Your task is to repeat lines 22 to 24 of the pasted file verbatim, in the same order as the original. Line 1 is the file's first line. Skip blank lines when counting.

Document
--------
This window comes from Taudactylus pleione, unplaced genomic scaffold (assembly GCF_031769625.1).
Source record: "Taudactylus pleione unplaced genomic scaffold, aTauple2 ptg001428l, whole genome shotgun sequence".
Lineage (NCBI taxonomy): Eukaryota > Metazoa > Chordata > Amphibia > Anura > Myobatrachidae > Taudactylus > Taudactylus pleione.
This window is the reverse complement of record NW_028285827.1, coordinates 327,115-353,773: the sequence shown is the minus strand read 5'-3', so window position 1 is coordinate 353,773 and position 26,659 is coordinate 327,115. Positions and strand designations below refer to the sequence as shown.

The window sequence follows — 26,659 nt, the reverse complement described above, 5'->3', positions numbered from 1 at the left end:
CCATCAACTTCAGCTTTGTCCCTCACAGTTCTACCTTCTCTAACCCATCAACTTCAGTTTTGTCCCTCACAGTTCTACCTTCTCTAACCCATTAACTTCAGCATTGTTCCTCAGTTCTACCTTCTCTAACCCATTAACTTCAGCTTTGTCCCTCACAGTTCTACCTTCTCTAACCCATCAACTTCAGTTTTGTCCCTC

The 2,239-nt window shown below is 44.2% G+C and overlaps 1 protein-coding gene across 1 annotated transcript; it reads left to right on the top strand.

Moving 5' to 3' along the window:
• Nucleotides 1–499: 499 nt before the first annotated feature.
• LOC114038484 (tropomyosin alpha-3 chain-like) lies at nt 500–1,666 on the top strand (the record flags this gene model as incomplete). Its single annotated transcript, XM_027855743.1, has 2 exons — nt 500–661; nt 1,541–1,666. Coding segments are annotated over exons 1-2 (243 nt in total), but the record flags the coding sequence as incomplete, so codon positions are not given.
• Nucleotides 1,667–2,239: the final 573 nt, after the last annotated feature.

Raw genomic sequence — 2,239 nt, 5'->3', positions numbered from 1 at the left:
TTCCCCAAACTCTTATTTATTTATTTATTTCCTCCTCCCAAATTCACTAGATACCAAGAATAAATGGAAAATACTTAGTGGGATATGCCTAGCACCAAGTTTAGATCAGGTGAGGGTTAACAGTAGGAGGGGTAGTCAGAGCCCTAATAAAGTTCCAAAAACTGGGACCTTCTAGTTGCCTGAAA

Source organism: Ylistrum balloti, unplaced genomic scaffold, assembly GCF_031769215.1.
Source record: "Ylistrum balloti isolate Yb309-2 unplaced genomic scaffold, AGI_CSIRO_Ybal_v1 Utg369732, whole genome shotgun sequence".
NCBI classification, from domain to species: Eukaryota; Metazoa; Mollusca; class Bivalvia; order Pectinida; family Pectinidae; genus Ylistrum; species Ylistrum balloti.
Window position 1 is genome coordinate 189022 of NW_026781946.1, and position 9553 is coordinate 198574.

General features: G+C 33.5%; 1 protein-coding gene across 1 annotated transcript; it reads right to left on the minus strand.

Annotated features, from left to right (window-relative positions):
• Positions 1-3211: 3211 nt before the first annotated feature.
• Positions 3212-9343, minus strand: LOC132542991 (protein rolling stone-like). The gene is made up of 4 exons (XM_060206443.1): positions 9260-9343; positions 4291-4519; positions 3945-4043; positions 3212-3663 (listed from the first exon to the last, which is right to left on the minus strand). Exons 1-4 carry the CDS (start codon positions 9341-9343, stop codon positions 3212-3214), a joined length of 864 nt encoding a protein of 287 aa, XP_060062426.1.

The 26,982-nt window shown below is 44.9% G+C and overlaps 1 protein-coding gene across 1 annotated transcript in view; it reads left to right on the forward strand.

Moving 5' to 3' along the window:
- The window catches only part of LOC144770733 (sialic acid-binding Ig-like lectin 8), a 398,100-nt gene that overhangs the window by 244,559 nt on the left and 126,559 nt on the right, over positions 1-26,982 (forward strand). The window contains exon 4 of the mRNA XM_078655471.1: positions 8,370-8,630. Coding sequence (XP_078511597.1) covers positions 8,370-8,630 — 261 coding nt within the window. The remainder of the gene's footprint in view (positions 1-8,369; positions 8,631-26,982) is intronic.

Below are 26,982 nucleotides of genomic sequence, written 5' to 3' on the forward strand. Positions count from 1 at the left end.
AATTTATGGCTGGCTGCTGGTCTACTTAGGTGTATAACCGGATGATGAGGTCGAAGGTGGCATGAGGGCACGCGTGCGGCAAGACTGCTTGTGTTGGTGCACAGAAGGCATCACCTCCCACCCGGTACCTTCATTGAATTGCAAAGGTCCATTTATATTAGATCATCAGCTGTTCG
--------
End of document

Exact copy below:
The 26,982-nt window shown below is 44.9% G+C and overlaps 1 protein-coding gene across 1 annotated transcript in view; it reads left to right on the forward strand.

Moving 5' to 3' along the window:
- The window catches only part of LOC144770733 (sialic acid-binding Ig-like lectin 8), a 398,100-nt gene that overhangs the window by 244,559 nt on the left and 126,559 nt on the right, over positions 1-26,982 (forward strand). The window contains exon 4 of the mRNA XM_078655471.1: positions 8,370-8,630. Coding sequence (XP_078511597.1) covers positions 8,370-8,630 — 261 coding nt within the window. The remainder of the gene's footprint in view (positions 1-8,369; positions 8,631-26,982) is intronic.